COLUMBUS, Ohio,– The roadways changed drastically at the onset of the pandemic, even with fewer drivers on the road, traffic deaths have soared throughout the pandemic.
According to the National Highway Traffic Safety Administration, despite miles driven declining by 11%, there was a 6.8% increase in fatalities from motor vehicle crashes in 2020.
The problem continued to get worse as people returned to the roadways with fatalities increasing 12% through the first nine months of 2021. Despite a decrease in miles driven, accidents are likely to be more severe – even fatal – from reckless driving behaviors like speeding or not wearing a seatbelt.
As we enter Distracted Driving Awareness Month, a new study from Nationwide found drivers are practicing poor driving behavior despite fears of others driving dangerously. Drivers say the road is considerably more dangerous today than before the pandemic, with half saying that driving is more stressful.
It is scary out there!
Reckless behavior behind the wheel is happening everywhere and drivers are taking notice of other people’s wild actions.
Compared to 2020:
- 81% think drivers are more aggressive
- 79% think drivers drive faster
- 76% think drivers are more reckless
Even more frightening, more than a third of drivers (34%) believe it is safe to hold your phone while driving—whether that is to make a call, send a text, or use navigation. This feeling is more prevalent in younger drivers:
- 39% of Gen Z and Millennials think it’s safe to be using the phone while driving
- 35% of Gen X think it’s safe to be using the phone while driving
- 20% of Boomers think it’s safe to be using the phone while driving
“Half of the drivers Nationwide surveyed said in the last six months they have held a cell phone to talk, text or use an app while driving,” said Beth Riczko, Nationwide’s president of P&C personal lines. “Far too many drivers are multitasking behind the wheel, putting everyone at risk by creating dangers for themselves, their passengers, pedestrians, and others on the road—I promise you it isn’t worth it.”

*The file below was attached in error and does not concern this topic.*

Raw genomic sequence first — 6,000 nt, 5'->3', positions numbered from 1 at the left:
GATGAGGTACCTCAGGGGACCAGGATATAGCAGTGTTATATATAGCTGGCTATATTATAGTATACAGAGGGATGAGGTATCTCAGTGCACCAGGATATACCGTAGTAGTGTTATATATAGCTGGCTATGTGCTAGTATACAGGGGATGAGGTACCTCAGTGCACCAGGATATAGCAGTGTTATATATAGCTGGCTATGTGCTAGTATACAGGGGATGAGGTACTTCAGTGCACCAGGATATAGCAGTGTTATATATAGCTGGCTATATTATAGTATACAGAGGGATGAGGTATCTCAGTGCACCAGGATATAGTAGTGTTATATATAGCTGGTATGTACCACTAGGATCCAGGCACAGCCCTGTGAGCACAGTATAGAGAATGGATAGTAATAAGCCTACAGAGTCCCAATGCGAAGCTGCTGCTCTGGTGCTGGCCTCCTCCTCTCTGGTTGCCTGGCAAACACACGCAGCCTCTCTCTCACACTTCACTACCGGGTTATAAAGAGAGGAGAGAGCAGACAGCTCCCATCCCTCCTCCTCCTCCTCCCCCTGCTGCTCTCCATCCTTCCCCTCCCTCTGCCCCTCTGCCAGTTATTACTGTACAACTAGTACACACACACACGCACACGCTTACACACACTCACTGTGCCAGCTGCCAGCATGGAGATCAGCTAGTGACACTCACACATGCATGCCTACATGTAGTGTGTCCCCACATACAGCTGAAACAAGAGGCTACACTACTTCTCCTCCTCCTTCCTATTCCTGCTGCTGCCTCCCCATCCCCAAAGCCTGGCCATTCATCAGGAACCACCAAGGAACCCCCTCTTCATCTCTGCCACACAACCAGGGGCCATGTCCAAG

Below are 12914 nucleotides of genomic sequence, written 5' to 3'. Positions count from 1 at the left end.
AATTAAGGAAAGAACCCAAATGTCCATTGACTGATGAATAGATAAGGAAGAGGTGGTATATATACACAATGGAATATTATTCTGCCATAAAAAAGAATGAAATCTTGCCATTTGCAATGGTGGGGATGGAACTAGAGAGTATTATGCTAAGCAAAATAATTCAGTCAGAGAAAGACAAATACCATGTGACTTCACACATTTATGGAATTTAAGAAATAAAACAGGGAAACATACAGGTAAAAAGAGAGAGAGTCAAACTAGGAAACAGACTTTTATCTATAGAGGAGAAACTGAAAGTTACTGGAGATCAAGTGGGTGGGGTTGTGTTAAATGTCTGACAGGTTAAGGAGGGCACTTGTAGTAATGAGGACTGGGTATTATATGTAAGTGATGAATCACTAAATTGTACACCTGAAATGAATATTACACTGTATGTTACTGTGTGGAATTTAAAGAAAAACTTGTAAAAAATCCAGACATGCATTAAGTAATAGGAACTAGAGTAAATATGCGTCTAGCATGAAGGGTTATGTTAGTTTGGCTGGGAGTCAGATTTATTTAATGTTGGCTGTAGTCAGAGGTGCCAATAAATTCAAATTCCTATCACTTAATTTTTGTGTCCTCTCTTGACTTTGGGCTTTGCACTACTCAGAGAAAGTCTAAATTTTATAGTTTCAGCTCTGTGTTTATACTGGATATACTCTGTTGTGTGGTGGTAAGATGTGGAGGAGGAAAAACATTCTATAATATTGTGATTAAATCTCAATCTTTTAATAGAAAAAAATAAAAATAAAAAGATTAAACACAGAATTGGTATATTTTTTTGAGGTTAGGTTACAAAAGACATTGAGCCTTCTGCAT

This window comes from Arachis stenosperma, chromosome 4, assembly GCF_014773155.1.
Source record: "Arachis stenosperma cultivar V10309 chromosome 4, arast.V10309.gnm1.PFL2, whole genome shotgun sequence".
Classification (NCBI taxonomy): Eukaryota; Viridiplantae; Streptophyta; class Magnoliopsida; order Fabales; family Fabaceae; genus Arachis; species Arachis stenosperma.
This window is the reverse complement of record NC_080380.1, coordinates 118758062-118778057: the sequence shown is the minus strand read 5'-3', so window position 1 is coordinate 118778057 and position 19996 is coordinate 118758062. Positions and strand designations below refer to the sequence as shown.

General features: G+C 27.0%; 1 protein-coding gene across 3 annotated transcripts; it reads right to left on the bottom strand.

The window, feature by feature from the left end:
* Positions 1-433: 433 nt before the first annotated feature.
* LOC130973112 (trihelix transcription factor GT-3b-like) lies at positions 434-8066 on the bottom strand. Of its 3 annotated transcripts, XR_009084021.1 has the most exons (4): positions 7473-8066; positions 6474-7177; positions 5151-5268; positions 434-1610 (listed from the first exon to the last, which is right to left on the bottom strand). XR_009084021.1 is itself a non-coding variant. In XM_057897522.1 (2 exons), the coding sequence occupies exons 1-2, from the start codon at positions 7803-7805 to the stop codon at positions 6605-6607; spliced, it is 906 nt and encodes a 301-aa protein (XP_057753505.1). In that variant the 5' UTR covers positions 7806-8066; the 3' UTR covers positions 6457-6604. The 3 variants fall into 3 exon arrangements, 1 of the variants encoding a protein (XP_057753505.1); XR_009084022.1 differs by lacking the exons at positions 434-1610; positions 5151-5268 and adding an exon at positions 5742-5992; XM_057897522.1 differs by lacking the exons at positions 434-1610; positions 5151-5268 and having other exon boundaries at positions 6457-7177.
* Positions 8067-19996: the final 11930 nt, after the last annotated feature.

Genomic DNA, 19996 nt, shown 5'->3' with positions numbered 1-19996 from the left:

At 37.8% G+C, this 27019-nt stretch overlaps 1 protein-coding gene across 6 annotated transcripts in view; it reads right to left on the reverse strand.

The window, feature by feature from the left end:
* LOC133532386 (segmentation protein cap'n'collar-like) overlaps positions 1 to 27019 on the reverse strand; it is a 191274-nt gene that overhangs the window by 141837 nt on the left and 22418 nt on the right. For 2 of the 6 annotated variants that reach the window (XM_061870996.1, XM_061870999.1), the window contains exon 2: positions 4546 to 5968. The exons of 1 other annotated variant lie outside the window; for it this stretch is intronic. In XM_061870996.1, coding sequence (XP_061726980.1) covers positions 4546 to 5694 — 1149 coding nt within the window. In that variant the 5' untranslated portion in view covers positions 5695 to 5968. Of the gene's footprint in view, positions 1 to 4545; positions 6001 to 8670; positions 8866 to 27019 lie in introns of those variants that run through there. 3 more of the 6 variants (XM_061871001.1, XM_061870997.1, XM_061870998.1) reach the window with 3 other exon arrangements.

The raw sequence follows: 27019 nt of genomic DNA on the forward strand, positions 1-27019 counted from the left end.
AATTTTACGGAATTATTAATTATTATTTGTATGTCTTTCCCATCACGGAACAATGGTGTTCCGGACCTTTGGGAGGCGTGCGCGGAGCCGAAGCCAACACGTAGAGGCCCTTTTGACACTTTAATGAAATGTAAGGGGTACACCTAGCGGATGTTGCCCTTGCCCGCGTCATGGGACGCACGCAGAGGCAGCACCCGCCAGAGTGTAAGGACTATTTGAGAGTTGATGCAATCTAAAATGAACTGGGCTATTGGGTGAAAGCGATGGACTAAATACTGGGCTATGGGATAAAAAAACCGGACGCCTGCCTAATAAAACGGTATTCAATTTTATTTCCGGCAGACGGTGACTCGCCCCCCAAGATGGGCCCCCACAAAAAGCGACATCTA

‘I am not a bad driver, everyone else is!’
Despite reports of increasing danger, everyone thinks other drivers are to blame and they are not the ones contributing to the problem. 85% rate their driving as excellent or very good, but only 29% give the same rating to other drivers on the road around them.
Drivers of all generations seem to share this sentiment:
- Gen Z – 82% say they are good drivers/36% say others around them are good drivers
- Millennials – 86% say they are good drivers/38% say others around them are good drivers
- Gen X – 86% say they are good drivers / 30% say others around them are good drivers
- Boomers – 85% say they are good drivers / 20% say others around them are good drivers
Most of us are not as good at driving as we like to think
While people think they are good drivers, some of the behaviors they reported doing behind the wheel would indicate otherwise. Despite two-thirds of drivers (66%) saying that holding a cell phone to talk, text or use an app while driving is dangerous, half (51%) reported doing this in the past six months, with Millennials doing this more than any other age group (67%).
During the past 12 months:
- 54% of drivers reported driving 10+mph over the speed limit
- 53% reported eating while behind the wheel
- 23% said they have audibly yelled at another driver
- 21% have given an obscene gesture
- 17% ran a stop sign/light
“The first step to correcting bad driving behavior is recognizing when you’re doing it, and surprisingly enough, technology can help with that,” said Riczko. “Nationwide’s SmartRide mobile app provides customized feedback on phone distractions to help our members reduce distracted driving on roadways. The app’s feedback has reduced everyday hand-held distractions by nearly 10 percent among those who use it.”